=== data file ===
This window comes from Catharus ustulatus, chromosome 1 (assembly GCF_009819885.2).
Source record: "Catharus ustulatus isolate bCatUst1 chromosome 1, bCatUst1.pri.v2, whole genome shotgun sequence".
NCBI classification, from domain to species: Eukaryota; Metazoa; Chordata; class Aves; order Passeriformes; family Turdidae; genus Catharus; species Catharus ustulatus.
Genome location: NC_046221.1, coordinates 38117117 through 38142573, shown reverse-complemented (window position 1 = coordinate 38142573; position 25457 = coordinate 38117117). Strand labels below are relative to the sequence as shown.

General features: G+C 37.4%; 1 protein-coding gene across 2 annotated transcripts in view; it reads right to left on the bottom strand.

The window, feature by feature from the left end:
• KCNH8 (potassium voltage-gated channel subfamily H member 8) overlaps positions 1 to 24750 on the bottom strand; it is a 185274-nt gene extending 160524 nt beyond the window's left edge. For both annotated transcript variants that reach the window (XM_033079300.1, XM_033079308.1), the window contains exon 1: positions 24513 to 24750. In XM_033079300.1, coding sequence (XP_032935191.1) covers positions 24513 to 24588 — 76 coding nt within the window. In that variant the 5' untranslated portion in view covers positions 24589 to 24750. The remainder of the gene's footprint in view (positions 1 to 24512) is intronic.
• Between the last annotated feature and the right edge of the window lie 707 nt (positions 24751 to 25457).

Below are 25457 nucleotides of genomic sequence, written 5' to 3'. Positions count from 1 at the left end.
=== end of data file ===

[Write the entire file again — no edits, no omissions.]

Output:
This window comes from Catharus ustulatus, chromosome 1 (assembly GCF_009819885.2).
Source record: "Catharus ustulatus isolate bCatUst1 chromosome 1, bCatUst1.pri.v2, whole genome shotgun sequence".
NCBI classification, from domain to species: Eukaryota; Metazoa; Chordata; class Aves; order Passeriformes; family Turdidae; genus Catharus; species Catharus ustulatus.
Genome location: NC_046221.1, coordinates 38117117 through 38142573, shown reverse-complemented (window position 1 = coordinate 38142573; position 25457 = coordinate 38117117). Strand labels below are relative to the sequence as shown.

General features: G+C 37.4%; 1 protein-coding gene across 2 annotated transcripts in view; it reads right to left on the bottom strand.

The window, feature by feature from the left end:
• KCNH8 (potassium voltage-gated channel subfamily H member 8) overlaps positions 1 to 24750 on the bottom strand; it is a 185274-nt gene extending 160524 nt beyond the window's left edge. For both annotated transcript variants that reach the window (XM_033079300.1, XM_033079308.1), the window contains exon 1: positions 24513 to 24750. In XM_033079300.1, coding sequence (XP_032935191.1) covers positions 24513 to 24588 — 76 coding nt within the window. In that variant the 5' untranslated portion in view covers positions 24589 to 24750. The remainder of the gene's footprint in view (positions 1 to 24512) is intronic.
• Between the last annotated feature and the right edge of the window lie 707 nt (positions 24751 to 25457).

Below are 25457 nucleotides of genomic sequence, written 5' to 3'. Positions count from 1 at the left end.